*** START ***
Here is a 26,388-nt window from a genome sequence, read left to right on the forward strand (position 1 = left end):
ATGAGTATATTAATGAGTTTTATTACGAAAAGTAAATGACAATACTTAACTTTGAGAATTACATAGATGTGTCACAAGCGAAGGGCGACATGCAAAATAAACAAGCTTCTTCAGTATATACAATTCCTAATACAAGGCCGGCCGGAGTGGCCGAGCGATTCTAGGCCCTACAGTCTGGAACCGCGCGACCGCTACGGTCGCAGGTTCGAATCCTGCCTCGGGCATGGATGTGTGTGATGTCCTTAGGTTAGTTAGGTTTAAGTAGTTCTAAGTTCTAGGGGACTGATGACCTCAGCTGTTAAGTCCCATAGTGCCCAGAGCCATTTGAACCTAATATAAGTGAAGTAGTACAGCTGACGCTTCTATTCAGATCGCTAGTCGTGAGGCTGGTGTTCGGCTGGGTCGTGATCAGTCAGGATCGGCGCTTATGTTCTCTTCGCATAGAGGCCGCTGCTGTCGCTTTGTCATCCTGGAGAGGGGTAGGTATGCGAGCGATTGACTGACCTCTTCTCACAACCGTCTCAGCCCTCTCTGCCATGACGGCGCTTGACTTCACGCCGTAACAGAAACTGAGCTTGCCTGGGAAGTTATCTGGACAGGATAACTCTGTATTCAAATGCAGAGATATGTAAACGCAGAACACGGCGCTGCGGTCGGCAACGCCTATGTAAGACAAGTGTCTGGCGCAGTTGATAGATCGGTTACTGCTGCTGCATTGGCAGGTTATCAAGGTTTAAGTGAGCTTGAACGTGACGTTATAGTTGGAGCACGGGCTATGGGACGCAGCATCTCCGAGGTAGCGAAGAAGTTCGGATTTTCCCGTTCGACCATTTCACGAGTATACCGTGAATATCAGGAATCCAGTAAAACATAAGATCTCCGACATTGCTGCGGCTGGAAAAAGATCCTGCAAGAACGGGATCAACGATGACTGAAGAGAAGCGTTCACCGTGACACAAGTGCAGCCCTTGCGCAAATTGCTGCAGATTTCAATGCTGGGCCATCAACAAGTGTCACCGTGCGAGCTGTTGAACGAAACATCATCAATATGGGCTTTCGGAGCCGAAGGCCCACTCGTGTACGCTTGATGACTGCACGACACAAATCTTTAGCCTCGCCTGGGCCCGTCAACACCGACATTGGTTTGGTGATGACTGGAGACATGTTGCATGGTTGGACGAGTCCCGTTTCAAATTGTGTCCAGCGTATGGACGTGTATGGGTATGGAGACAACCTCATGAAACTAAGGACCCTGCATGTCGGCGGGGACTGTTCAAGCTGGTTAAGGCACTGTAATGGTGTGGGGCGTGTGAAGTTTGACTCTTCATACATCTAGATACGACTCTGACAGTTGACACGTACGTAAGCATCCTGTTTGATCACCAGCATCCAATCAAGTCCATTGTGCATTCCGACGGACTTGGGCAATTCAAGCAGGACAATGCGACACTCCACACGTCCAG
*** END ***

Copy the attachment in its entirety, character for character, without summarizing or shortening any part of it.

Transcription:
Here is a 26,388-nt window from a genome sequence, read left to right on the forward strand (position 1 = left end):
ATGAGTATATTAATGAGTTTTATTACGAAAAGTAAATGACAATACTTAACTTTGAGAATTACATAGATGTGTCACAAGCGAAGGGCGACATGCAAAATAAACAAGCTTCTTCAGTATATACAATTCCTAATACAAGGCCGGCCGGAGTGGCCGAGCGATTCTAGGCCCTACAGTCTGGAACCGCGCGACCGCTACGGTCGCAGGTTCGAATCCTGCCTCGGGCATGGATGTGTGTGATGTCCTTAGGTTAGTTAGGTTTAAGTAGTTCTAAGTTCTAGGGGACTGATGACCTCAGCTGTTAAGTCCCATAGTGCCCAGAGCCATTTGAACCTAATATAAGTGAAGTAGTACAGCTGACGCTTCTATTCAGATCGCTAGTCGTGAGGCTGGTGTTCGGCTGGGTCGTGATCAGTCAGGATCGGCGCTTATGTTCTCTTCGCATAGAGGCCGCTGCTGTCGCTTTGTCATCCTGGAGAGGGGTAGGTATGCGAGCGATTGACTGACCTCTTCTCACAACCGTCTCAGCCCTCTCTGCCATGACGGCGCTTGACTTCACGCCGTAACAGAAACTGAGCTTGCCTGGGAAGTTATCTGGACAGGATAACTCTGTATTCAAATGCAGAGATATGTAAACGCAGAACACGGCGCTGCGGTCGGCAACGCCTATGTAAGACAAGTGTCTGGCGCAGTTGATAGATCGGTTACTGCTGCTGCATTGGCAGGTTATCAAGGTTTAAGTGAGCTTGAACGTGACGTTATAGTTGGAGCACGGGCTATGGGACGCAGCATCTCCGAGGTAGCGAAGAAGTTCGGATTTTCCCGTTCGACCATTTCACGAGTATACCGTGAATATCAGGAATCCAGTAAAACATAAGATCTCCGACATTGCTGCGGCTGGAAAAAGATCCTGCAAGAACGGGATCAACGATGACTGAAGAGAAGCGTTCACCGTGACACAAGTGCAGCCCTTGCGCAAATTGCTGCAGATTTCAATGCTGGGCCATCAACAAGTGTCACCGTGCGAGCTGTTGAACGAAACATCATCAATATGGGCTTTCGGAGCCGAAGGCCCACTCGTGTACGCTTGATGACTGCACGACACAAATCTTTAGCCTCGCCTGGGCCCGTCAACACCGACATTGGTTTGGTGATGACTGGAGACATGTTGCATGGTTGGACGAGTCCCGTTTCAAATTGTGTCCAGCGTATGGACGTGTATGGGTATGGAGACAACCTCATGAAACTAAGGACCCTGCATGTCGGCGGGGACTGTTCAAGCTGGTTAAGGCACTGTAATGGTGTGGGGCGTGTGAAGTTTGACTCTTCATACATCTAGATACGACTCTGACAGTTGACACGTACGTAAGCATCCTGTTTGATCACCAGCATCCAATCAAGTCCATTGTGCATTCCGACGGACTTGGGCAATTCAAGCAGGACAATGCGACACTCCACACGTCCAG